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From Steve Loughran <>
Subject Re: How to best create environment specific properties in an applications property file using ANT
Date Fri, 02 Mar 2007 10:35:12 GMT
Stephen Nesbitt wrote:

 > I consider it best practice to *never* incorporate runtime configuration
 > information into a build. When asked to do so I also request that I be
 > given a "way forward machine" that will peer into the future and tell me
 > where it will be deployed.

I dont like hard coding config information into the source or WAR/EAR, 
either, but I do like all system config to be under SCM. Because without 
that you are relying on the ops team to follow your instructions in 
order. Or you are left peering back in time trying to work out what is 
left out.

2. the moment you put any hard coded fact like a URL, hostname or a 
directory path, you have an implicit configuration in there. So unless 
JNDI is used for everything, you have that configuration in there.

3. The moment you add a JAR into the WAR file, you have hard coded a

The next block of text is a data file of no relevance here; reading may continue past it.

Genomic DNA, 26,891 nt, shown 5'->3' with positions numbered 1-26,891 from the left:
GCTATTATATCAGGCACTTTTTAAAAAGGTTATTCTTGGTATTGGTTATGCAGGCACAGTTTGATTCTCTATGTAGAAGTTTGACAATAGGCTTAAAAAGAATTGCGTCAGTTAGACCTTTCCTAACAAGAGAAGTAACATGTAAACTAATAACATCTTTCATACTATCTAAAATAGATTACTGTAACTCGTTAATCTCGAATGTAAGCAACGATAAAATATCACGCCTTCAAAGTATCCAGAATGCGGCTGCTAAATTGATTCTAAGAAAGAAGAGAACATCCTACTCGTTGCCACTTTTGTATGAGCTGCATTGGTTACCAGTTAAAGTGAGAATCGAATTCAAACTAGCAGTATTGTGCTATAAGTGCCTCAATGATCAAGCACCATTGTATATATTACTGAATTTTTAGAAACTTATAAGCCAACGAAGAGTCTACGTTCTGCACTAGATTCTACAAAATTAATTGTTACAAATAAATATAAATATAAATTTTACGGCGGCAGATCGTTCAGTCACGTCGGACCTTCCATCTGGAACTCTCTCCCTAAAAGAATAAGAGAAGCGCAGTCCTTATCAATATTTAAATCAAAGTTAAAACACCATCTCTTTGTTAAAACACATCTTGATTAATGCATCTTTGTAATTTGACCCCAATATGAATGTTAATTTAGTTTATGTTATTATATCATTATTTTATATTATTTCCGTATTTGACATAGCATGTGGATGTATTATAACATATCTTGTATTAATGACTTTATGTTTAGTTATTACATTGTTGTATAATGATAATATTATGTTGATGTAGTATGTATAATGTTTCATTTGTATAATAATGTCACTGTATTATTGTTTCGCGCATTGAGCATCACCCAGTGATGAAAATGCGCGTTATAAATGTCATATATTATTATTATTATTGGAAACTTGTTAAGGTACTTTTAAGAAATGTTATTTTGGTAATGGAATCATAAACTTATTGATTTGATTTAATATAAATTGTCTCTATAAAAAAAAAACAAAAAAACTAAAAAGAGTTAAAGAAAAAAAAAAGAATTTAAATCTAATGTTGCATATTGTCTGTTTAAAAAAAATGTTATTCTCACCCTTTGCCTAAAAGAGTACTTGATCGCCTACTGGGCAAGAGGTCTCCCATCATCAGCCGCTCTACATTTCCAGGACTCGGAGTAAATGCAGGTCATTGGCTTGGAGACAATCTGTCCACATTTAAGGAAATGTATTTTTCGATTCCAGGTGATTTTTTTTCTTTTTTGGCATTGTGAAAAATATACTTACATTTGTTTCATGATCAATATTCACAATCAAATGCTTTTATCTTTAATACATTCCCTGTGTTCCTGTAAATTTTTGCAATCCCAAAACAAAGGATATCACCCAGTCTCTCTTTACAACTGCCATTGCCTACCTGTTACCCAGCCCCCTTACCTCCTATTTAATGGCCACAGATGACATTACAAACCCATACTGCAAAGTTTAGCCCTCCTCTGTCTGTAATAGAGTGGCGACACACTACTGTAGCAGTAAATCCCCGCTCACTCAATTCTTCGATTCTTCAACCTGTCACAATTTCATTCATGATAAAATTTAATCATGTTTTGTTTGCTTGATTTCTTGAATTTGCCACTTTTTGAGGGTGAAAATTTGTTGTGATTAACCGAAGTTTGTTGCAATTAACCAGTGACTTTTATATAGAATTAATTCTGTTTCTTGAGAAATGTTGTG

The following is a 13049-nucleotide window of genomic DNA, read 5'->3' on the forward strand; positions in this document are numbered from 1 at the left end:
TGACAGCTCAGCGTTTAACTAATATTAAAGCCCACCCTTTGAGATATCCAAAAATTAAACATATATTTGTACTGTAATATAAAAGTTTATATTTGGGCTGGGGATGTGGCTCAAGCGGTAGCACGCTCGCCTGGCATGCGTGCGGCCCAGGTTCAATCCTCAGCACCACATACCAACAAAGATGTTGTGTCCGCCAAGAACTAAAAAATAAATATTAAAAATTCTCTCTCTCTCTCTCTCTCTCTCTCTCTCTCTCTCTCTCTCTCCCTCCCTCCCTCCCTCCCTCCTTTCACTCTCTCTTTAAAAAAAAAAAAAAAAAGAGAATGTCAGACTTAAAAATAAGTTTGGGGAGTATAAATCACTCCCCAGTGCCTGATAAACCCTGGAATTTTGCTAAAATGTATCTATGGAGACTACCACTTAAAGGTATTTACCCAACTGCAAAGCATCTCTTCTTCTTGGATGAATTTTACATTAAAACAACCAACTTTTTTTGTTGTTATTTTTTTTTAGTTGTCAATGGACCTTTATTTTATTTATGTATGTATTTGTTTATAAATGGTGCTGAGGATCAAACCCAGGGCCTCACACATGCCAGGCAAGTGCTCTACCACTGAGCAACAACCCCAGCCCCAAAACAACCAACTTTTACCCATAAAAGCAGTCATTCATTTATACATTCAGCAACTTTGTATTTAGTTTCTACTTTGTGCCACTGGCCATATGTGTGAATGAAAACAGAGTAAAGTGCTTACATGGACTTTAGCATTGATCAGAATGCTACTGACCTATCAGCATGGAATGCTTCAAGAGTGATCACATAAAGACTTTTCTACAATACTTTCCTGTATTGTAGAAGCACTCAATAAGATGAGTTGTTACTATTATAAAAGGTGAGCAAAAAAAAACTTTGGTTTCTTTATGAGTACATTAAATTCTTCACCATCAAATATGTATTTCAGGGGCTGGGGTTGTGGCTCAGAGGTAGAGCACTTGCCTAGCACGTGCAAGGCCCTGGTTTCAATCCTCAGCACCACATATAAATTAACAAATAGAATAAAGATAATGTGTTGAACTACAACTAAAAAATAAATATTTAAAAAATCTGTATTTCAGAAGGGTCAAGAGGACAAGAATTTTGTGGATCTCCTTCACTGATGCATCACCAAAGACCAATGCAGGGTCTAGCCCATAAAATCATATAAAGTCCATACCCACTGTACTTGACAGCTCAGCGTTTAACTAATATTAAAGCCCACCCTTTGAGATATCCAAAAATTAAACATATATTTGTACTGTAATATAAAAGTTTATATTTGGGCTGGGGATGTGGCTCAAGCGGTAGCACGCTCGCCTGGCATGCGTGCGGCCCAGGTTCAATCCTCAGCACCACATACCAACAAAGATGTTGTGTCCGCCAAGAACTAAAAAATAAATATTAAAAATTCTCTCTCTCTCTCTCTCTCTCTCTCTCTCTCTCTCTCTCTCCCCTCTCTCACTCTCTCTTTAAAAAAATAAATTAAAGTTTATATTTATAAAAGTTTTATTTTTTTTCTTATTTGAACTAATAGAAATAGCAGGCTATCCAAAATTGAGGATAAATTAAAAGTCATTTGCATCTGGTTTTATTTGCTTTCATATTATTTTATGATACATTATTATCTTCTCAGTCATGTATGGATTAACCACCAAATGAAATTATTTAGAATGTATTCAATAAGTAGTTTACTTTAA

configuration -the library that you intend to run with. How do you keep 
them outside the build?

 > Less flippantly, relying on "targeted" builds - builds specific to a 
 > environment - is not scaleable (environments are always growing in my
 > experience), aren't maintainable (someone always forgets to update all
 > the configurations),

That's because you need to use a configuration language with inheritance 
and cross referencing :)

But you are right about the maintenance costs. Nowadays we even keep vm 
images (or the info needed to create them) under SCM, so we can rebuild 

 > aren't flexible (someone needs to test on a new,
 > temporary environment right now and can't because a new configuration 
 > build have to be created.).

That is tricky, especially with a distributed applications. On a more 
positive note, VMWare and Xen let you eliminate many of the differences 
between test and production machines.  But it is possible, and once you 
have the setup to create machines on demand, you can now deploy to 
different system configurations (vista, java6, etc), without too many 
problems. do you know at Cisco they rebuild their network stacks for x86 
so they can test under vmware? The only troublespot these days are 
non-x86 platforms that you cant recompile, or those operating systems 
that refuse to run under vmware/xen (macos, some vista images (well, 
they say don't, but they dont test it yet))

This is how we do it:
and the video:

Stephen, I'm interested to know how you do manage your systems. What CM 
tools do you/ops use?


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